Leaving behind hundreds of tearful fans, South Korean pop star Rain put on hold one of the most successful entertainment careers in Asia as he entered boot camp Tuesday to begin nearly two years of military service.
The 29-year-old singer and actor gave a military salute and said farewell before he disappeared into an army base in the city of Uijeongbu north of Seoul.
"Thank you for the 10 years of love," Rain told his fans, his hair cropped neatly, tears welling in his eyes. He made his debut about a decade ago. Many of the fans were from Japan and China and held banners with messages meant to cheer up the star.
Rain, whose real name is Jung Ji-hoon, will serve 21 months in South Korea's 650,000-strong military. All able-bodied South Korean men are required to serve about two to three years — a legacy of the 1950-53 Korean War — and Rain isn't expected to receive any special treatment.
Military service has agonized many young South Korean entertainers and athletes hoping to continue their successful careers. Athletes can be exempted if they win an Olympic gold medal or other major achievements that help improve the country's image. But entertainers — no matter how successful they are abroad — have not enjoyed such tolerance from the government.
"Entertainers are thought to work for their own sakes. That's the difference," Hwang Sang-min, a Yonsei University psychology professor and frequent commentator on popular entertainment, said.
A series of draft-dodging scandals involving top stars in recent years has also made things more difficult for entertainers.
Song Seung-heon, a Korean drama star hugely popular in Japan and other Asian countries, suffered a massive public backlash in 2004 when he was found to have attempted to avoid the draft. He eventually went to the army and is now back on the path of success.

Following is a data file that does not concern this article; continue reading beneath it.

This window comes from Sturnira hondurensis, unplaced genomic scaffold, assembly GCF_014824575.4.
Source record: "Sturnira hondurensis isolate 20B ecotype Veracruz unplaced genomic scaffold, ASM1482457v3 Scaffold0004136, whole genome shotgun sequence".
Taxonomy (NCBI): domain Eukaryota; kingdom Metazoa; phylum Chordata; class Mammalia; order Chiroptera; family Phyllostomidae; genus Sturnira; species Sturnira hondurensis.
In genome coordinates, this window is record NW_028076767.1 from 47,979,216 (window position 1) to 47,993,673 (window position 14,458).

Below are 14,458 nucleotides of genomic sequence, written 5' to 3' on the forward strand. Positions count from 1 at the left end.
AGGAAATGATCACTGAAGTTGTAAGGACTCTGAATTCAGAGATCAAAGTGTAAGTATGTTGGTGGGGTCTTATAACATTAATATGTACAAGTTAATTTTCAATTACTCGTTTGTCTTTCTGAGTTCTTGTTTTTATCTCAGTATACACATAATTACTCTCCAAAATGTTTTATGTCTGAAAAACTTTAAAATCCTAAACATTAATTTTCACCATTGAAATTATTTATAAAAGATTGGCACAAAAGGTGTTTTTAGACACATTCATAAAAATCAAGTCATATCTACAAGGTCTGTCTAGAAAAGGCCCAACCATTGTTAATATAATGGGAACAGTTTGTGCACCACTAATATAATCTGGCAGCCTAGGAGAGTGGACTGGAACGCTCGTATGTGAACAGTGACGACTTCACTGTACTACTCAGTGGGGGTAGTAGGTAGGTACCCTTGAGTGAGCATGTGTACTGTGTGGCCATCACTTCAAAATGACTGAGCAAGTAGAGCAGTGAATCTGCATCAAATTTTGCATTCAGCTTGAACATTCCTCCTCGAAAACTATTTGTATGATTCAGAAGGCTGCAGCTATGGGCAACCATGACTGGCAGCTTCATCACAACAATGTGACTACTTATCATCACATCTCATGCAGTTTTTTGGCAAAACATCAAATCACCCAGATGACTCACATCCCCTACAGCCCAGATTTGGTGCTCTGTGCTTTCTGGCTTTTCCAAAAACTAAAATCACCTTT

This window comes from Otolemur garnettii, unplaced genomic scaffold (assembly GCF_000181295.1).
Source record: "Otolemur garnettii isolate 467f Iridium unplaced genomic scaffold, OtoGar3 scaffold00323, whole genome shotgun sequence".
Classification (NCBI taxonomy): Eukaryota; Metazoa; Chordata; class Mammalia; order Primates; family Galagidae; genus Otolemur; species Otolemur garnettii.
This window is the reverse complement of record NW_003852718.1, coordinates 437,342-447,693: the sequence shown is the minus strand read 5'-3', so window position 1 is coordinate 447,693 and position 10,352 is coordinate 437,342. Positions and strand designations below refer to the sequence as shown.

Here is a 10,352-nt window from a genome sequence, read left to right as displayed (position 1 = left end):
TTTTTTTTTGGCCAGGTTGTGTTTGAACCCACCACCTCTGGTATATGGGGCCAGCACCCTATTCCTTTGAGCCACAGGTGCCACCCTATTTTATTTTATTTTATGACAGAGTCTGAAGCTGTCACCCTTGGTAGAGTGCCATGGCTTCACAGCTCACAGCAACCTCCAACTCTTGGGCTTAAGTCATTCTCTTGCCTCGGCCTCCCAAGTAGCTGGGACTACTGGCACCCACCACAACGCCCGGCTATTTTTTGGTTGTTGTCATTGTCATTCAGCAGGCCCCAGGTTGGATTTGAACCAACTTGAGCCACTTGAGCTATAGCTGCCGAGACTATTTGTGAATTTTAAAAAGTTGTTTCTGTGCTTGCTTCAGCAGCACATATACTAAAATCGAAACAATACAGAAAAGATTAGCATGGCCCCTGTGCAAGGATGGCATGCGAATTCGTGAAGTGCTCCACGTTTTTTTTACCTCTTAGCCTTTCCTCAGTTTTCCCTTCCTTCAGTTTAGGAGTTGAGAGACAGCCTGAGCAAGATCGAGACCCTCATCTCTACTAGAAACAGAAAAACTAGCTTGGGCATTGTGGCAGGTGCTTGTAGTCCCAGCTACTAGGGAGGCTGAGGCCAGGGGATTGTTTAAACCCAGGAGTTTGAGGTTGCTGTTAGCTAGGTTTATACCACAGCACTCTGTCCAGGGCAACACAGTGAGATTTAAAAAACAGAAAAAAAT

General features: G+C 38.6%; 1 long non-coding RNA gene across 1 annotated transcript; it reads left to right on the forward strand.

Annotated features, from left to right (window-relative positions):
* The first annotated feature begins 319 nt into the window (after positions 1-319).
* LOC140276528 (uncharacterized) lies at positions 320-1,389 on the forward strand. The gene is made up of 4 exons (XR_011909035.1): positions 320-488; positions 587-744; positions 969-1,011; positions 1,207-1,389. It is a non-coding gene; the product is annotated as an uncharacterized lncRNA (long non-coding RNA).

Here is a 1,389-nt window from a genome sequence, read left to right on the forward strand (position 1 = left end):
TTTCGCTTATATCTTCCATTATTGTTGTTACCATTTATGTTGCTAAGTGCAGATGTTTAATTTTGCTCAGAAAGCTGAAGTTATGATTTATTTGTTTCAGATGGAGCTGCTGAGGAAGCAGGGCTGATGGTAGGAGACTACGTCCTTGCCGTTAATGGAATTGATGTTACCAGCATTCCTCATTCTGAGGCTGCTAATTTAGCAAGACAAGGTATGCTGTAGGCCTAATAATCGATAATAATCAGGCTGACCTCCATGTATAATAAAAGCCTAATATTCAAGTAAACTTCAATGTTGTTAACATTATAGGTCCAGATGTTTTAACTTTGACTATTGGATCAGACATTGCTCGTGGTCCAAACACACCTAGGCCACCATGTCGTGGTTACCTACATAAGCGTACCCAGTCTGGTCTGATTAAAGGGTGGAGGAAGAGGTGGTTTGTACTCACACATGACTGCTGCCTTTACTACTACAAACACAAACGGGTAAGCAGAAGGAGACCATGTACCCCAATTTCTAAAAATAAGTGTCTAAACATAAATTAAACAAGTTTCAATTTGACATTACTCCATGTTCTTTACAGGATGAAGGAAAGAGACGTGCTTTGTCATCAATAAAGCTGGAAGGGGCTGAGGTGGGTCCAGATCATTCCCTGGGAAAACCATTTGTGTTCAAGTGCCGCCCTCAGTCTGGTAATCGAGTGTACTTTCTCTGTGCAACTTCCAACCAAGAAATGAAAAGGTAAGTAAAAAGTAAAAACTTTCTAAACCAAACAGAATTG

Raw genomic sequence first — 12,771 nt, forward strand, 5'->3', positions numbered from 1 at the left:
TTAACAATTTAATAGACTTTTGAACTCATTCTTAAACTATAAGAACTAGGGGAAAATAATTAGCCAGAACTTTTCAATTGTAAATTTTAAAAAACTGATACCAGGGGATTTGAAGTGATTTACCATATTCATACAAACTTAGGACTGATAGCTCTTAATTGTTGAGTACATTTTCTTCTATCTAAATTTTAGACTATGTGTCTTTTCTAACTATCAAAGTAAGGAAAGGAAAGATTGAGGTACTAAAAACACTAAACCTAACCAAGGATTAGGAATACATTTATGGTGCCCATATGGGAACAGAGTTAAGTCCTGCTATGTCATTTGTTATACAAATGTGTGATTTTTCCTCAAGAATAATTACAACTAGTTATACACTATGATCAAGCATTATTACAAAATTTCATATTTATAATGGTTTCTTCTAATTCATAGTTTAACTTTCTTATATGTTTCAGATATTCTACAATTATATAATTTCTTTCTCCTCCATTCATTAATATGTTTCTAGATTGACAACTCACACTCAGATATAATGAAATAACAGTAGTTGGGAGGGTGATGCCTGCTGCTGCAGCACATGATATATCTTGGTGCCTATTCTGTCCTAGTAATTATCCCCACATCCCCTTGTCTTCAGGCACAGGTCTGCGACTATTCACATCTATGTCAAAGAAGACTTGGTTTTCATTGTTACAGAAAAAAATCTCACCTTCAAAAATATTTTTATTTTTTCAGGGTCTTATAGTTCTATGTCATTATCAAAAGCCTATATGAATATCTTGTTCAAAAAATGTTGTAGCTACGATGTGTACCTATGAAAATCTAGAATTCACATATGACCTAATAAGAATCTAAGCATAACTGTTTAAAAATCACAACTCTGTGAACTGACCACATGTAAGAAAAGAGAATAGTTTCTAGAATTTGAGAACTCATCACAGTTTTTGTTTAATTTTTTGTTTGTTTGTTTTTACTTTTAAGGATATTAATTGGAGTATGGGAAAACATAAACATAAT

"The mood against draft dodgers is so hostile that nowadays entertainers feel it's better to simply get it over with," said Ha Jae-keun, a South Korean pop columnist.
A two- or three-year hiatus often meant irrecoverable damage to an entertainer in the past, with stars losing jobs and people moving on to new faces, but Ha said that doesn't seem to be the case any longer. A record of military service can actually enhance an entertainer's image, he said.
Highly popular stars like Zo In-sung, So Ji-sub and Won Bin have seen military service add to their success rather than detract, he said.
Kim Hee-ra, a 21-year-old Sogang University student in Seoul, both grieved and welcomed Rain's enrollment in the army.
"The fact that Rain entered the army without any attempts to be exempted will positively affect his future career," she said.
Still, one South Korean fan worried that Rain may not be as popular after a two-year publicity blackout. Lee Jin-young, 22, also worried that Rain may find his service to be tougher because he is starting at a relatively old age. Many people serve in their early 20s.